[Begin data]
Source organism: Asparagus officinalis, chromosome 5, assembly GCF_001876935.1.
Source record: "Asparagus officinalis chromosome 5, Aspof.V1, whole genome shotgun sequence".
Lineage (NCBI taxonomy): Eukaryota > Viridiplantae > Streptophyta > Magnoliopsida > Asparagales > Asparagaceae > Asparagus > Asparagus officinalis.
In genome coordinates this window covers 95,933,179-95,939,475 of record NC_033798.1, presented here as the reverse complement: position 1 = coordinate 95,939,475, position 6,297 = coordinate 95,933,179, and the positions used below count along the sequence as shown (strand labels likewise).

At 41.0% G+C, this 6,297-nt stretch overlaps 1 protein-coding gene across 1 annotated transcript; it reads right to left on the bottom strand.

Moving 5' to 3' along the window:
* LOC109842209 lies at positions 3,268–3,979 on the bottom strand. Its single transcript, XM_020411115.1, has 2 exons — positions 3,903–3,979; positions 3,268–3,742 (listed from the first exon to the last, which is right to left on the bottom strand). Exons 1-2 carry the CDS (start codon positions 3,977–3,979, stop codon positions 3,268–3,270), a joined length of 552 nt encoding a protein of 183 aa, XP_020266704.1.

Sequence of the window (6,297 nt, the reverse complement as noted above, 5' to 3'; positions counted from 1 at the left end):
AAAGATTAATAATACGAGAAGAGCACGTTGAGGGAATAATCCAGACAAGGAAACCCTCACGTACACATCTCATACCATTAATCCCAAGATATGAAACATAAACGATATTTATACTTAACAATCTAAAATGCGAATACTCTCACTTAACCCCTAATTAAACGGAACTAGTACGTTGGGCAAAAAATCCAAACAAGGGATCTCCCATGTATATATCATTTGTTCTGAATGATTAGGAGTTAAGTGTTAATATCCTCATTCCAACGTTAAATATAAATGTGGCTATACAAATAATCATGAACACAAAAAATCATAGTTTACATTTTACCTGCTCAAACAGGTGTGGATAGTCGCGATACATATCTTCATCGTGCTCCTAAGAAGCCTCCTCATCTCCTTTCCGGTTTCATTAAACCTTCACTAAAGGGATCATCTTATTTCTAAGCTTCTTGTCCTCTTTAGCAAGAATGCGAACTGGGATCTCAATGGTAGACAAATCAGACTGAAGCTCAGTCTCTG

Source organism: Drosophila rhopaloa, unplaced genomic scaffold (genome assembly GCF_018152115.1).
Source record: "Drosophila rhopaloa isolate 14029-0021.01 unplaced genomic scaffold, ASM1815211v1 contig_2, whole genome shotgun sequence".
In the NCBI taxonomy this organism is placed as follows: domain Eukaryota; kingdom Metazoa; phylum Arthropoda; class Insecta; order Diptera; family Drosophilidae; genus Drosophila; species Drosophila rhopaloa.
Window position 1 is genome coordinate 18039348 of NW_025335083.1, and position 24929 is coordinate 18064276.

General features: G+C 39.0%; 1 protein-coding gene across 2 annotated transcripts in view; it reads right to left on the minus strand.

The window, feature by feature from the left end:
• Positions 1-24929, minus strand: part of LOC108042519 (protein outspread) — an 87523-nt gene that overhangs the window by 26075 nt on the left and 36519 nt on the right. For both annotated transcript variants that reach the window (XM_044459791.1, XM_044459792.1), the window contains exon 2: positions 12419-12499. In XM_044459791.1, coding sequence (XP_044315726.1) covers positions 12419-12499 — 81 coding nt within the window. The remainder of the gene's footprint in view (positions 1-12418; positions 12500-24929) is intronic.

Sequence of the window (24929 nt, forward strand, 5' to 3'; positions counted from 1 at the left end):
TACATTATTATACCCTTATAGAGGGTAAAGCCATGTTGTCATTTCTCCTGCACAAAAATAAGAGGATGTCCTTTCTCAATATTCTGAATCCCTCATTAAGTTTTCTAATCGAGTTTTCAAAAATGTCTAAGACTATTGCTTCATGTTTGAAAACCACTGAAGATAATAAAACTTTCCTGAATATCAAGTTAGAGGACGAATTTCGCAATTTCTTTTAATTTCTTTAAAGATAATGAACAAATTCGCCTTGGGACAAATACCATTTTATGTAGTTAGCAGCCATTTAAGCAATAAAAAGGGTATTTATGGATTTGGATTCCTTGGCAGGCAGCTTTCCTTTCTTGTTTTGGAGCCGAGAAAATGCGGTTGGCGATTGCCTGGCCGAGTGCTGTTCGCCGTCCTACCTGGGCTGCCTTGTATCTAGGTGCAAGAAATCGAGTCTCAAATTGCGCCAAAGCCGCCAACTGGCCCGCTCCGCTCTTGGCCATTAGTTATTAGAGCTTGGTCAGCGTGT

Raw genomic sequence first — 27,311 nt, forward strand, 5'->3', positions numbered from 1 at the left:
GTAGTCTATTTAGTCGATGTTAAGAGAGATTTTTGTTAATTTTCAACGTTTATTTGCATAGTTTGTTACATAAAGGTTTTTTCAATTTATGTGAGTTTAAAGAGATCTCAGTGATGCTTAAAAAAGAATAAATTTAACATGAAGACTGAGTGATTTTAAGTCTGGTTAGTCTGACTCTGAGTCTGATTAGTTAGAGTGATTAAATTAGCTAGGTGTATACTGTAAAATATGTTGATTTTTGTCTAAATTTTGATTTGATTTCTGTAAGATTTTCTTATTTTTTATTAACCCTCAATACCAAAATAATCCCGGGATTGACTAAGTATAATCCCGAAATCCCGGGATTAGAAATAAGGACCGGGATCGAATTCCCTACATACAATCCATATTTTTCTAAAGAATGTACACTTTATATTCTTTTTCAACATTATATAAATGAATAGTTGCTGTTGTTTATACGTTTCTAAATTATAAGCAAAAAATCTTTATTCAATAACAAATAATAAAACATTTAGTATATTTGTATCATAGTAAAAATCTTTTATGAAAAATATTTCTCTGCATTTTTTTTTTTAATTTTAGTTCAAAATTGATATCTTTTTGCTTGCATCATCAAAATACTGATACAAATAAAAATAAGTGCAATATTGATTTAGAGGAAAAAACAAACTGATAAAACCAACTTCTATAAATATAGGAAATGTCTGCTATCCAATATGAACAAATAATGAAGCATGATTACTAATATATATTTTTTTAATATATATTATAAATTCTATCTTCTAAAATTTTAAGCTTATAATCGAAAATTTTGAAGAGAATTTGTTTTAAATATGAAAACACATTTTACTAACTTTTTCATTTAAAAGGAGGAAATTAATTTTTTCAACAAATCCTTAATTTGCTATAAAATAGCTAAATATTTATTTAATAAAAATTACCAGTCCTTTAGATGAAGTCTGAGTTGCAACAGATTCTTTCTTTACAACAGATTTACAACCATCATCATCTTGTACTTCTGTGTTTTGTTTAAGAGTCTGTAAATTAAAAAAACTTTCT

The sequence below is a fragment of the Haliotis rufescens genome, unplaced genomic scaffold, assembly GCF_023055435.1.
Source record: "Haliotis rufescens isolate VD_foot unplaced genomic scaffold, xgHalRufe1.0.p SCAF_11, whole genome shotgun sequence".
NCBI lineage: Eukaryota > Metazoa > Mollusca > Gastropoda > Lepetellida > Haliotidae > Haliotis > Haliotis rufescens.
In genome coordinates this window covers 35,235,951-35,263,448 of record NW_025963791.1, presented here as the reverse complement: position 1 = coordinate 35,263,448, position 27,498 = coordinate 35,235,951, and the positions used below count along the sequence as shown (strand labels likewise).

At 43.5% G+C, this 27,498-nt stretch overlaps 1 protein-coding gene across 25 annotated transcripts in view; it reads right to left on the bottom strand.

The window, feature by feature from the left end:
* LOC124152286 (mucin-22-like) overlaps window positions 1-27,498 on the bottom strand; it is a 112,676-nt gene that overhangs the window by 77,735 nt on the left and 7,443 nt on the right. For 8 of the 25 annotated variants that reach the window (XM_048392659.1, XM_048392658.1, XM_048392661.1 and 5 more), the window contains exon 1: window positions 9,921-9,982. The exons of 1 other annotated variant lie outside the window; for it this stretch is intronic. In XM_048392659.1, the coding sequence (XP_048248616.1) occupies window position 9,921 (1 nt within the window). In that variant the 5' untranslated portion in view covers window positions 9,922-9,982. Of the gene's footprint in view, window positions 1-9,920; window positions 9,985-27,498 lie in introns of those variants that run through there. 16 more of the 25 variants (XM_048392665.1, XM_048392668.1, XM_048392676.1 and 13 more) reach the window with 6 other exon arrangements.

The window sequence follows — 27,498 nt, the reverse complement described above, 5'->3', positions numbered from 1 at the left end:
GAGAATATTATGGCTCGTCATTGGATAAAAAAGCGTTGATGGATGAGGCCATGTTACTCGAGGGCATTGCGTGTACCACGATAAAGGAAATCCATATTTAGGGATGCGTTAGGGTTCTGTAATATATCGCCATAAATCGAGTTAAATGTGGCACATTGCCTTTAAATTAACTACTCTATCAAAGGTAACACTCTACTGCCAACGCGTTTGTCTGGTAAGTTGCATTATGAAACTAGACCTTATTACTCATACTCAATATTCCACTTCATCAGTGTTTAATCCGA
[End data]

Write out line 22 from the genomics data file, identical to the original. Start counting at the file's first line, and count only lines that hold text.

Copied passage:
Source record: "Haliotis rufescens isolate VD_foot unplaced genomic scaffold, xgHalRufe1.0.p SCAF_11, whole genome shotgun sequence".